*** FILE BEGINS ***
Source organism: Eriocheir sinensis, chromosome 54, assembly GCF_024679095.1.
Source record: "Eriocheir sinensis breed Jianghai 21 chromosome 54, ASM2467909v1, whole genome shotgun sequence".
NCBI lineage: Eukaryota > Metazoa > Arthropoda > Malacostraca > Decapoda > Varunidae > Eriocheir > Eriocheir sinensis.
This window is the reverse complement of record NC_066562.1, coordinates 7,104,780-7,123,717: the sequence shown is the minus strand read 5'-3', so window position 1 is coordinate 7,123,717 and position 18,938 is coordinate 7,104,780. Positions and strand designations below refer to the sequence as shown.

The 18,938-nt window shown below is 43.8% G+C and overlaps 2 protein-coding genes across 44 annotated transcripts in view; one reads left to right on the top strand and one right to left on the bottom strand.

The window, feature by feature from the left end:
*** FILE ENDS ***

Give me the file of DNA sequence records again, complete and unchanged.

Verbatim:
Source organism: Eriocheir sinensis, chromosome 54, assembly GCF_024679095.1.
Source record: "Eriocheir sinensis breed Jianghai 21 chromosome 54, ASM2467909v1, whole genome shotgun sequence".
NCBI lineage: Eukaryota > Metazoa > Arthropoda > Malacostraca > Decapoda > Varunidae > Eriocheir > Eriocheir sinensis.
This window is the reverse complement of record NC_066562.1, coordinates 7,104,780-7,123,717: the sequence shown is the minus strand read 5'-3', so window position 1 is coordinate 7,123,717 and position 18,938 is coordinate 7,104,780. Positions and strand designations below refer to the sequence as shown.

The 18,938-nt window shown below is 43.8% G+C and overlaps 2 protein-coding genes across 44 annotated transcripts in view; one reads left to right on the top strand and one right to left on the bottom strand.

The window, feature by feature from the left end: